Gaspé Maritime Archaeology Project
April 22, 2023 @ 12:00 pm EDT
Sponsored by: Archaeological Institute of America
AIA Society: Jacksonville
Lecturer: Carolyn Kennedy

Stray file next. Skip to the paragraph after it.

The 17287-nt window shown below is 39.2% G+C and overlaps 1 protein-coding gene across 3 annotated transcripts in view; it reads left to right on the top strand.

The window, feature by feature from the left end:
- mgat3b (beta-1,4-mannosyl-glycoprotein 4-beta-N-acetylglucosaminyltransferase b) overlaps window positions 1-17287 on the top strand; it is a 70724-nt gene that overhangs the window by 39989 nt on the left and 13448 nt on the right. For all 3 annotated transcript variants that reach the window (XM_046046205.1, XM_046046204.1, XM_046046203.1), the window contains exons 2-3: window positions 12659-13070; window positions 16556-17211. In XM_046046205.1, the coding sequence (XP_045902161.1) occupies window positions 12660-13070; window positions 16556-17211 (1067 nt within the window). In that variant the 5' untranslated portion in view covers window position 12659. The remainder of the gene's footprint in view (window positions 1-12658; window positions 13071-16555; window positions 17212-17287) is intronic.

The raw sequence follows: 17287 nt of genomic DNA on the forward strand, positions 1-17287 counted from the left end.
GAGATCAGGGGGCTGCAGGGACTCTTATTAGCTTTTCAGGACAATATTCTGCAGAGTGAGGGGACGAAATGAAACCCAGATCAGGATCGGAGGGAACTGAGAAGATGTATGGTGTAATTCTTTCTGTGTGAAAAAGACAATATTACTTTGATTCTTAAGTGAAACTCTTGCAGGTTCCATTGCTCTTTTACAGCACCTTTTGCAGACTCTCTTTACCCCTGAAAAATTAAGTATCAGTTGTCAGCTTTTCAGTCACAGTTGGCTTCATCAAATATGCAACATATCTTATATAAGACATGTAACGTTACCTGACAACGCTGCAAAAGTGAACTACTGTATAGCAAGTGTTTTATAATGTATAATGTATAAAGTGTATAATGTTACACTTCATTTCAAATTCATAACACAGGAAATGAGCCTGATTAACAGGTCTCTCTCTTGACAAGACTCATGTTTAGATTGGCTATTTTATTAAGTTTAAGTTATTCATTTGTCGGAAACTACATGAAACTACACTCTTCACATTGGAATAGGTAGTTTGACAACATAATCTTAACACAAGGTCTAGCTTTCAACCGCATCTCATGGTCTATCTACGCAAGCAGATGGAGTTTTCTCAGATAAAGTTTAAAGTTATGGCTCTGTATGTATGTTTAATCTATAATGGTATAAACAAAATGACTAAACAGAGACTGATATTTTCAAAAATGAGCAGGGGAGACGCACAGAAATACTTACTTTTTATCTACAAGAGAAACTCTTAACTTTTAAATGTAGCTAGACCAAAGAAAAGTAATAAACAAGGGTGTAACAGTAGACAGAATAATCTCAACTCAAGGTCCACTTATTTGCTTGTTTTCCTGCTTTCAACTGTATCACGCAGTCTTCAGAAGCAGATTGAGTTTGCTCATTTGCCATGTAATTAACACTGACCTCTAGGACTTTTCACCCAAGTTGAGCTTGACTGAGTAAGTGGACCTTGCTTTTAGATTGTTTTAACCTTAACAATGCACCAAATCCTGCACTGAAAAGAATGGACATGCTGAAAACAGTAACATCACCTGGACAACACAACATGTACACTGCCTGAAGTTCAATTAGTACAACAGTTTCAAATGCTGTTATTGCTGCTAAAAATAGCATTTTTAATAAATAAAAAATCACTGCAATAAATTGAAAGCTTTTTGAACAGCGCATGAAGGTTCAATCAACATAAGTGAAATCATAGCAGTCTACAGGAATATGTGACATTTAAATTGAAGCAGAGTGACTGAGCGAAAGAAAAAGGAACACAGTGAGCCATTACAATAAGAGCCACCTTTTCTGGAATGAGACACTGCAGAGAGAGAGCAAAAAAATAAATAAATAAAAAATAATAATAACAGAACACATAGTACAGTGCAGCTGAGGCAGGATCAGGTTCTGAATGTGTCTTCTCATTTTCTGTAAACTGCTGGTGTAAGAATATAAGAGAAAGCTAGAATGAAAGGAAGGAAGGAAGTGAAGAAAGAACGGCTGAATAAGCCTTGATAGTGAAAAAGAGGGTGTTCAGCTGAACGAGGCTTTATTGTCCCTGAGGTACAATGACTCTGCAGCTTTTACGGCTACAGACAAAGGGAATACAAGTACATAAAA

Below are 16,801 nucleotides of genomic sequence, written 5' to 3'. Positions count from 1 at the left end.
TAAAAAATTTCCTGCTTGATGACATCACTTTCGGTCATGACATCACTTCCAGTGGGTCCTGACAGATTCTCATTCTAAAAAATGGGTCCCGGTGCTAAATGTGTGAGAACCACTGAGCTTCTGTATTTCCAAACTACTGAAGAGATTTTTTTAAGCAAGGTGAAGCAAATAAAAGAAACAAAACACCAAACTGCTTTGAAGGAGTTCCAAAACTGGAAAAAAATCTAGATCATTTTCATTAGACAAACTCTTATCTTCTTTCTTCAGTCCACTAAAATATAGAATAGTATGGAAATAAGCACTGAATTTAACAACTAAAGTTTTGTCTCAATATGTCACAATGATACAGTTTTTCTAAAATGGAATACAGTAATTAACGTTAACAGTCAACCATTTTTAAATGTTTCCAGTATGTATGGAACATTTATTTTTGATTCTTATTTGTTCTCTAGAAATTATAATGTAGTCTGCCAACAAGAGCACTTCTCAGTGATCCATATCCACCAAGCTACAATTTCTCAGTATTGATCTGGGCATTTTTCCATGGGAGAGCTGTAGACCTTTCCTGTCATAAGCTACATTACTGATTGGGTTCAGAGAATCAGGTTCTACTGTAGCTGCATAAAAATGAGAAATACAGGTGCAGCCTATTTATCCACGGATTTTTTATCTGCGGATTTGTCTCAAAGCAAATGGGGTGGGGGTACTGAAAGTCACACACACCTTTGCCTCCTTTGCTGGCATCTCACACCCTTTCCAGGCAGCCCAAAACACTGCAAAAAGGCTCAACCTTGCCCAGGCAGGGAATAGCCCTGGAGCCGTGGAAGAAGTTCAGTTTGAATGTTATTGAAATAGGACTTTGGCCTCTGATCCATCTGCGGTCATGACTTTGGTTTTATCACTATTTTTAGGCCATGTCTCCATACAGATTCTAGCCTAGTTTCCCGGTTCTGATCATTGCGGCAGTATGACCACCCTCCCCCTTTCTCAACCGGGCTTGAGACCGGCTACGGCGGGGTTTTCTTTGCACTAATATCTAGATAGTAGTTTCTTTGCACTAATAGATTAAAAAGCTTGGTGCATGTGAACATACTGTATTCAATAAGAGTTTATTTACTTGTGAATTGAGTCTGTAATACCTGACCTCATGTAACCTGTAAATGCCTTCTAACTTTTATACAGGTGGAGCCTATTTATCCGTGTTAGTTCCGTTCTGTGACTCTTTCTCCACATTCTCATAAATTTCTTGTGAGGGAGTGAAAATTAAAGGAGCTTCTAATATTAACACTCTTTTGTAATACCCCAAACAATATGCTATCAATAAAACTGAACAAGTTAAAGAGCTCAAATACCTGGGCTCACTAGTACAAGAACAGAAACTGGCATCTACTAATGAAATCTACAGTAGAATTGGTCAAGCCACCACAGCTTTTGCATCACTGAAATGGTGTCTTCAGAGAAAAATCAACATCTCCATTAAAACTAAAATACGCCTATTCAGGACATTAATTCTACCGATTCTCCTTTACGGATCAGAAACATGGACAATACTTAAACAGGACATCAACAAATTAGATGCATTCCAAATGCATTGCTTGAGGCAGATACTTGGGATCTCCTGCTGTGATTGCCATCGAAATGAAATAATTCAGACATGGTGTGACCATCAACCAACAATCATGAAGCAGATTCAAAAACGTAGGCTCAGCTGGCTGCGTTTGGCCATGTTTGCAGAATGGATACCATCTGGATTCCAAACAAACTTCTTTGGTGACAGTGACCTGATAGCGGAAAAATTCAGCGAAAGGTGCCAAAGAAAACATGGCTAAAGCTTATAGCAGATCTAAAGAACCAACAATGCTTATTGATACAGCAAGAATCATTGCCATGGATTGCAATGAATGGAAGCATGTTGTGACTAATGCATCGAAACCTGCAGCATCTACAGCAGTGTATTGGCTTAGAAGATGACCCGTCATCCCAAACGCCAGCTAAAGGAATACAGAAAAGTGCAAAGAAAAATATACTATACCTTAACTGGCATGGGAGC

Gaspé, located in Eastern Québec, has been a hub of maritime culture in North America for centuries, and continues to be an important fishing and commerce port today. During the historical period, European shipbuilders visited the Gaspé region for one primary purpose: cod fishing. This profitable enterprise required massive ships that could not only brave the open ocean, but also serve as home to crews of dozens of men for months at a time, and haul back enormous cargoes. These fishing vessels were technical marvels, but many of their unique features are not well known today. Fortunately, a material record of these early European fishing ships in North American waters was preserved in the form of shipwrecks in and around Gaspé Bay. In the summer of 2019, Institute of Nautical Archaeology researchers from Texas A&M University initiated a long-term study of shipbuilding in the area, starting with a survey of the Gaspé Bay for shipwrecks and other submerged cultural heritage. Since then, at least one shipwreck has been located and its origins are currently being studied. This paper discusses the results of the remote-sensing survey, the documentation efforts of the nautical archaeological materials, and the long-term goals of this project.
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